I Walk Among the Dead


The biggest tourist thing I did in Vienna was visit the Zentralfriedhof, the big cemetery where many famous composers (more than I'd realized from my research) and artists are buried, even though some of them were first buried elsewhere and then moved. So here are some photos. It seems silly to include so many photos of myself (taken by my wife Nancy), but after all, you can probably find most of the tombstones on Wikipedia, and the point is to prove I was there. (Click on photos for better focus.) Here I meet the Great Man himself: But … [Read more...]

The World Turned Upside Down

[NOTE: If you're hear from a link at New Music Box, you might want to check out my response to that article as well.] [UPDATE BELOW] My journey into the very heart of musical Europe provides me with a renewed opportunity to reflect on how happy I am to no longer be a music critic, no matter how happy I once was to work as one. The day was when I would have attended every event of the ISCM’s New Music Days 2013, taken names and scrupulous notes, mentally organized the event into its own little symmetrical Theater of Memory, and presented its … [Read more...]

To Dance on Beethoven’s Grave

Friday morning I'm leaving for Vienna, where I will remain until the following Thursday. I'm speaking at the World New Music Days of the International Society for Contemporary Music (ISCM). I'll be giving my talk on the state of American music next Wednesday, Nov. 13, at 9:30 AM in the Leonie Rysanek-Saal of the Konservatorium Wien Privatuniversität, and then I'm on a panel at 11:30. I appear to be the only U.S. representative on the conference. Never been to Vienna before. I'm trying to revive a little bit of German, and it's just as I … [Read more...]

Great Moments in Teaching, part 2


I don't know if this constituted a great moment for my students, but it did for me. My favorite piece by the British postminimalist Gavin Bryars, although I doubt that I've heard everything he's recorded, has always been his 1990 piece for ballet Four Elements. I once started analyzing it on my own and didn't get far, but we spent our entire minimalism class (two and a half hours) on it the other day, and I was quite impressed with what we found. The entire piece is drawn from a three-note motive heard in the chimes in the first two measures, a … [Read more...]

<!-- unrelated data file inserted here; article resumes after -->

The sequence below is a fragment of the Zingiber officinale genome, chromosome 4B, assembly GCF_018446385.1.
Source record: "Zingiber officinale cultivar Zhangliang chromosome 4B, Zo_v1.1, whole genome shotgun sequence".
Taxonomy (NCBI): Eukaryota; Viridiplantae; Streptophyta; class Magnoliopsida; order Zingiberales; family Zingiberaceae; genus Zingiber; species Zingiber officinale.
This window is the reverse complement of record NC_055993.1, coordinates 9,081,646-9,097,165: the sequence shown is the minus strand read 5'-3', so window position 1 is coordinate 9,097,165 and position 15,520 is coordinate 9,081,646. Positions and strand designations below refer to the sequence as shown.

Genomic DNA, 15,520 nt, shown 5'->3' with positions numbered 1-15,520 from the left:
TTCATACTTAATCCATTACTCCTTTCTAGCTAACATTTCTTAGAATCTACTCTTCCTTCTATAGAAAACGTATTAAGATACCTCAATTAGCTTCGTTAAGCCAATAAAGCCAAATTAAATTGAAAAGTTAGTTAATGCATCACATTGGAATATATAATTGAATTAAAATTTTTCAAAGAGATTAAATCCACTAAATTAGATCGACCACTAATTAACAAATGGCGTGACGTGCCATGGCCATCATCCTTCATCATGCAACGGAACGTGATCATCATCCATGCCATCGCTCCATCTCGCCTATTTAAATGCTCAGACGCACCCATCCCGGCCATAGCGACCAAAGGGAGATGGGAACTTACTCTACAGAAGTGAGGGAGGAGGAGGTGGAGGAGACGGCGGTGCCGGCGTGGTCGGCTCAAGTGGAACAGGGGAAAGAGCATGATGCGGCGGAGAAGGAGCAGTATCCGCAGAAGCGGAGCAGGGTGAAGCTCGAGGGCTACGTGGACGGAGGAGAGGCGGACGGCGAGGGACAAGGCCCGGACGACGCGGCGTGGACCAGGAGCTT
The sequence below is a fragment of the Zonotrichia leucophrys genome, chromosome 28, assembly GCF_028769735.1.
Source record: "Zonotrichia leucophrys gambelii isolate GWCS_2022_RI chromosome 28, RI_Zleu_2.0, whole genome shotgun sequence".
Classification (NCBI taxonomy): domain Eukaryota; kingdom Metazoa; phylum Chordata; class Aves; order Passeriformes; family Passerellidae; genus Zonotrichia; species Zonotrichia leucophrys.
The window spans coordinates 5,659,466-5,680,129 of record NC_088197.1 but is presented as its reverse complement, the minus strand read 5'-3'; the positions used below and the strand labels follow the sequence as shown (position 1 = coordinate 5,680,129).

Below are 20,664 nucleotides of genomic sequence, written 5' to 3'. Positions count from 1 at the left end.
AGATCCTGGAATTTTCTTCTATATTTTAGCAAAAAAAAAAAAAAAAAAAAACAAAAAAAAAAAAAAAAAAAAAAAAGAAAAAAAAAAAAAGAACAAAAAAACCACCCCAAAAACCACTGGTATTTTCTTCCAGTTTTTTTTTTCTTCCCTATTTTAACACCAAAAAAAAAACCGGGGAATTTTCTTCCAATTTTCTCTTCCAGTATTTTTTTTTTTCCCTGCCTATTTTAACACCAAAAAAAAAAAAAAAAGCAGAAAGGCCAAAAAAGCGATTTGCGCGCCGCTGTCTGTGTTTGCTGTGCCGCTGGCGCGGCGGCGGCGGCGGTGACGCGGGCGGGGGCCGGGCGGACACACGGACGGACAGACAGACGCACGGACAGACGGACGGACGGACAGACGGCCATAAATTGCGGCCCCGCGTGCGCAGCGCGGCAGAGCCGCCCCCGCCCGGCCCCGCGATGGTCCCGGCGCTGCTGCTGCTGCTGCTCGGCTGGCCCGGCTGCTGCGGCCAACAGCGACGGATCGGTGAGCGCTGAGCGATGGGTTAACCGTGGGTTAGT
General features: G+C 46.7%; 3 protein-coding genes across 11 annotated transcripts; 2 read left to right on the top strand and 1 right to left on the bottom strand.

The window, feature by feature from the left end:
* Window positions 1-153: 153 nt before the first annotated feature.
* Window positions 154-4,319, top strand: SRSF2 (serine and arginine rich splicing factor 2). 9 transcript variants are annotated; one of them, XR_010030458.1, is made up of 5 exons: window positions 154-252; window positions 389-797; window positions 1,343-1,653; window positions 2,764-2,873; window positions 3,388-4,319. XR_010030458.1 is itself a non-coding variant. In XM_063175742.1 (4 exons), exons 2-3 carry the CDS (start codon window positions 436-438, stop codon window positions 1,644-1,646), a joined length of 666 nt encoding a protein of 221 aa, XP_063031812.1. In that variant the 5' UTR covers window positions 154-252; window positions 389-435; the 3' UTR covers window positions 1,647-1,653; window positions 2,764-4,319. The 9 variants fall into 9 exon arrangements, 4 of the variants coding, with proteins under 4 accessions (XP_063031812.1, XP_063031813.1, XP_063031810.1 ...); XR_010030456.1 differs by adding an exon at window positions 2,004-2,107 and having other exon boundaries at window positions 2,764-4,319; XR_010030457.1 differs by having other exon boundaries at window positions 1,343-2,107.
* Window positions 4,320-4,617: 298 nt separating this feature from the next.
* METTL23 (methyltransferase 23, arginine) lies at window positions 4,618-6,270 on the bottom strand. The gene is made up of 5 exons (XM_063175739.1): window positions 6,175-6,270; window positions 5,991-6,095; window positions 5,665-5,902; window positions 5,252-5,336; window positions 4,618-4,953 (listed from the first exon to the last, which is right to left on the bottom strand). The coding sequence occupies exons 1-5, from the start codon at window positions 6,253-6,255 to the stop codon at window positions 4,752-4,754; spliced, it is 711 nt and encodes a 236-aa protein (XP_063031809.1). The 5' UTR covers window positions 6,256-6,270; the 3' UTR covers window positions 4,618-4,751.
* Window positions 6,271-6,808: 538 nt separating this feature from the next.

Great Moments in Teaching

I played the first several minutes of Elliott Carter's Double Concerto. Student #1: Who decided that this work was one of the great pieces of 20th-century music? Student #2: It's just like what happens in popular music. Student #1: But no, popular music becomes popular because people like it. Student #2: No, popular music is made popular by the industry. Somebody decided that Miley Cyrus could be popular, and so they poured a ton of money and publicity into her. Her career was completely orchestrated. Me: Between the two of you, … [Read more...]

Minimalism Has Arrived, Academically Speaking

When I arrived at school today I found a box of copies of the Ashgate Research Companion to Minimalist and Postminimalist Music, straight off the press. (With all due deference to my esteemed colleagues Pwyll ap Sion and Keith Potter, I would like to point out that the first eleven pages of the book's Introduction, credited to all three of us, were written by myself; they wrote the conclusion detailing the book's contents. But they did more of the editing than I did, and provided more of the impetus behind the book.) As I write in the … [Read more...]